Clinical Trial Shows Use of Drug During Chemotherapy Reduces Nausea and Vomiting
Heartland Cancer Research NCORP/Illinois CancerCare Participates in a Clinical Trial Published in New England Journal of Medicine Showing Use of Drug During Chemotherapy Reduces Nausea and Vomiting
Peoria, IL July 25, 2016 – The Illinois CancerCare component of the Heartland Cancer Research NCORP is proud to announce results from a recent clinical trial for treatment of chemotherapy-induced nausea and vomiting (CINV). The results, just published in the July 14, 2016 edition of the New England Journal of Medicine, showed that 86% of the patients receiving chemotherapy known to cause high levels of nausea tolerated the treatment considerably better with the addition of a drug originally developed to treat mental disorders such as schizophrenia and bipolar disorder. This drug has been found to target multiple key receptors associated with nausea and vomiting.
“CINV is very debilitating and can reduce the quality of life for many cancer patients. Despite treatments given to prevent nausea and vomiting, there is a high percentage of patients that still experience these side effects,” states Madhuri Bajaj, MD, Physician Director of Clinical Trials Research at Illinois CancerCare and contributing author of this study. “This clinical trial establishes this additional drug as an effective, safe and inexpensive treatment option for patients suffering from chemotherapy-induced nausea and vomiting. In our current era of immunotherapy based cancer treatments where steroids ought to be avoided, this drug has a place as an effective treatment for CINV. Due to the findings of this major clinical trial, the addition of this drug is expected to become a standard of care option now for the treatment of CINV. We are excited to have been able to conduct such ground-breaking research at Illinois CancerCare.”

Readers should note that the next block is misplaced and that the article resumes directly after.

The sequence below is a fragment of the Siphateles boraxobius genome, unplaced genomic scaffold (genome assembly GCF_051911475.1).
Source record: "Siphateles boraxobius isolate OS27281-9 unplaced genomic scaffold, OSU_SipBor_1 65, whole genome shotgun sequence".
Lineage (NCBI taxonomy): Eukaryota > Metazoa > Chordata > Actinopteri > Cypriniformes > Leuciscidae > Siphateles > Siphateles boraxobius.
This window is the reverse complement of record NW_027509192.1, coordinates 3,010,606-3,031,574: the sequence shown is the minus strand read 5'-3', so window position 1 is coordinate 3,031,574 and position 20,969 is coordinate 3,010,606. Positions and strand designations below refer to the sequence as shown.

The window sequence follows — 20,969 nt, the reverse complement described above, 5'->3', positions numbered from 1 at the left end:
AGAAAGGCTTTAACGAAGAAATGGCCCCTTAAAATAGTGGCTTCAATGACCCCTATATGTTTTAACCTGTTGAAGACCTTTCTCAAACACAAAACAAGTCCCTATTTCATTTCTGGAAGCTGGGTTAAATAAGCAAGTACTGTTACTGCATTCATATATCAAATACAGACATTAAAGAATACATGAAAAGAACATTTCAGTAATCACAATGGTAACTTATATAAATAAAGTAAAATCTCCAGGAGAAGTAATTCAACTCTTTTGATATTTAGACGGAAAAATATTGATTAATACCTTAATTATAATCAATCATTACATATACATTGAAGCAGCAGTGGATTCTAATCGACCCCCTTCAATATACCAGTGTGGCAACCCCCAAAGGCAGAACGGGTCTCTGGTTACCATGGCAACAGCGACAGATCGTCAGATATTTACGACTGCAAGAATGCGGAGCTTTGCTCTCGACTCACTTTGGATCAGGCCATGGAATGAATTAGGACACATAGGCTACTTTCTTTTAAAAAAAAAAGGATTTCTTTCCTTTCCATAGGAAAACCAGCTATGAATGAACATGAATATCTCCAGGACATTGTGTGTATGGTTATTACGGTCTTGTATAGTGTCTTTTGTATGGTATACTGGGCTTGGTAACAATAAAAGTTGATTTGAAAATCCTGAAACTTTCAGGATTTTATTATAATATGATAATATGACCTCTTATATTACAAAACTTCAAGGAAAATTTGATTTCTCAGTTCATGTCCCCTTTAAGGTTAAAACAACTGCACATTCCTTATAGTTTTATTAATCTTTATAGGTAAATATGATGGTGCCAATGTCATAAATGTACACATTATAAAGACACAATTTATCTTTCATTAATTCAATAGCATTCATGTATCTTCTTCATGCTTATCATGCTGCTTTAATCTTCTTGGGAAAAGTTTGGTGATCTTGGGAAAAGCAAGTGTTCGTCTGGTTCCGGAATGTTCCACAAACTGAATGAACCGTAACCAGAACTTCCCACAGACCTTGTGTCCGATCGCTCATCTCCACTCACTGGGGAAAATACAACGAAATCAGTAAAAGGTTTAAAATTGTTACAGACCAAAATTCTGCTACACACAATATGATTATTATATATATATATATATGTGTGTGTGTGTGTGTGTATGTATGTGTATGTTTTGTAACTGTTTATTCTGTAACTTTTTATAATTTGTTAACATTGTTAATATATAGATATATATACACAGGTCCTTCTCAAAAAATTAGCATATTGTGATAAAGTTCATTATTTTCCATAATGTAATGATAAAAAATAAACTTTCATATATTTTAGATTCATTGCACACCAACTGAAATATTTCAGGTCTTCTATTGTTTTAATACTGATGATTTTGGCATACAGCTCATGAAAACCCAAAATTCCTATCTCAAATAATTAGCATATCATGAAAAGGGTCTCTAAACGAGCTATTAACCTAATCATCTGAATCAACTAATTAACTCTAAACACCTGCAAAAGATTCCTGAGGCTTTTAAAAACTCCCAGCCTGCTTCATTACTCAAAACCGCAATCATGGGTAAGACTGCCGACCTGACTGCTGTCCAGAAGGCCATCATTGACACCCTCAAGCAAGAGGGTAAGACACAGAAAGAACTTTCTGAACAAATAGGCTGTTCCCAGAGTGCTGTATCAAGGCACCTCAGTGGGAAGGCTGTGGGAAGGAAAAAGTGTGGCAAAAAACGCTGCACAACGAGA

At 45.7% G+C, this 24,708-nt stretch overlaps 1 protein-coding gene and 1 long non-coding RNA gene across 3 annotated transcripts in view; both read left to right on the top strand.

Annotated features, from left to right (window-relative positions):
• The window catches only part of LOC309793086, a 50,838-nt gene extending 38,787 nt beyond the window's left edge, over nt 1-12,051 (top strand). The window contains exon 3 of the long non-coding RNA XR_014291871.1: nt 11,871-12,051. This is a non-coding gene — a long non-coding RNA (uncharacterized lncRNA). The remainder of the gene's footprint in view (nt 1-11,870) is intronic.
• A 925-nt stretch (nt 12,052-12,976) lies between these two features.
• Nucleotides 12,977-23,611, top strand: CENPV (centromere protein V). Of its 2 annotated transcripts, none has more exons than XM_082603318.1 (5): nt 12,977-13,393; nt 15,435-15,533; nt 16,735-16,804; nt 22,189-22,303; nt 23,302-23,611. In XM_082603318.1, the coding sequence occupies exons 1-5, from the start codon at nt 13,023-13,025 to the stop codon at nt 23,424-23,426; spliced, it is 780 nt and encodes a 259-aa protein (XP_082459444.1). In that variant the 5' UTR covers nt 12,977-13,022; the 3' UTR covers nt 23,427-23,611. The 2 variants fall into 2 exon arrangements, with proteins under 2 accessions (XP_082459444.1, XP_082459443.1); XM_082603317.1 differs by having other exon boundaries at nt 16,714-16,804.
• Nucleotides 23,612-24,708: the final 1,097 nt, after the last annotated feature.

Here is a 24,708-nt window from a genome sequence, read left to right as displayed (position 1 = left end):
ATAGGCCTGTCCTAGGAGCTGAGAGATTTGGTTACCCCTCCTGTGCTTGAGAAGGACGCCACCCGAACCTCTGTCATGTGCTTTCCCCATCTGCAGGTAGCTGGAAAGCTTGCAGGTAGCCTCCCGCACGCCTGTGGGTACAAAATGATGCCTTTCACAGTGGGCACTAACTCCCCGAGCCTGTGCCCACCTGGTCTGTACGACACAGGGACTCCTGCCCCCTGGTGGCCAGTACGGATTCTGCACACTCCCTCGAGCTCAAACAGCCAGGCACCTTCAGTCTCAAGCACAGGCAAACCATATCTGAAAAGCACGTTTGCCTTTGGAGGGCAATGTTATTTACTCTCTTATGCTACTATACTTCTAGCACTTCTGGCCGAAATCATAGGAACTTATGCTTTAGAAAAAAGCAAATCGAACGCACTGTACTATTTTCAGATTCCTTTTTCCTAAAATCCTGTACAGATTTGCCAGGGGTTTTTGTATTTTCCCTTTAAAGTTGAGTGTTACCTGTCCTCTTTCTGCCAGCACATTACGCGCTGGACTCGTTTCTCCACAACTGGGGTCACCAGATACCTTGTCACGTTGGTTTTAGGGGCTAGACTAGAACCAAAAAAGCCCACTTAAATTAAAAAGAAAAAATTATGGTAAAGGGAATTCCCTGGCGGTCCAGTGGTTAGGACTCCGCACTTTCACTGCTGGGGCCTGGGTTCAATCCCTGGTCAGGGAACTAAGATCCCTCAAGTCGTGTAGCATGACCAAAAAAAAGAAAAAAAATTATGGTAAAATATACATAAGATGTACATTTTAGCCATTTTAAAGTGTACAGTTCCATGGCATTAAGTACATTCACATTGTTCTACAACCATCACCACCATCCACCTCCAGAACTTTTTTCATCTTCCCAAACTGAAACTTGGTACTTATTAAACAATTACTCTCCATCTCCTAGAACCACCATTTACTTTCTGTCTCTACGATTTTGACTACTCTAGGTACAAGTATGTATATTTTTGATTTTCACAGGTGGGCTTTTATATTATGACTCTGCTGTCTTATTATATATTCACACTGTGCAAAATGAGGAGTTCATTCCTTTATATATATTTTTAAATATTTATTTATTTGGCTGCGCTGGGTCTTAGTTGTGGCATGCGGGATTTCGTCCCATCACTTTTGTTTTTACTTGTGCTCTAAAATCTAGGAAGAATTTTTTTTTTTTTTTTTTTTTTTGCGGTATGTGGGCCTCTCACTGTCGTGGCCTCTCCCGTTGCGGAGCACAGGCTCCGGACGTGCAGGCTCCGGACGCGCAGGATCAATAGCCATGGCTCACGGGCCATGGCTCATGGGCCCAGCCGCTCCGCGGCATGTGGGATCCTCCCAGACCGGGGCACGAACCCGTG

Illinois CancerCare participated in this research program as part of Heartland Cancer Research NCI Community Oncology Research Program (Heartland NCORP) which enrolled nearly 20% of the patients in this national study. Illinois CancerCare was the top accruing site for Heartland NCORP, enrolling over 46% of the Heartland NCORP patients.
“Research is an important tool for us as it allows us to find new modalities in the treatment for all forms of cancer and cancer-related conditions. Our affiliation with Heartland NCORP helps expand our reach in research,” states Jamie Harper, Director of Research and Clinical Support Services, Illinois CancerCare.
Heartland NCORP is comprised of three nationally recognized community cancer programs located in Peoria, IL, Decatur, IL and St. Louis, MO. This affiliation allows Illinois CancerCare to participate in National Cancer Institute (NCI)-supported cancer clinical trials to patients in 124 counties of Illinois, Missouri and parts of Kentucky, Tennessee and Arkansas, exceeding a population of 7 million.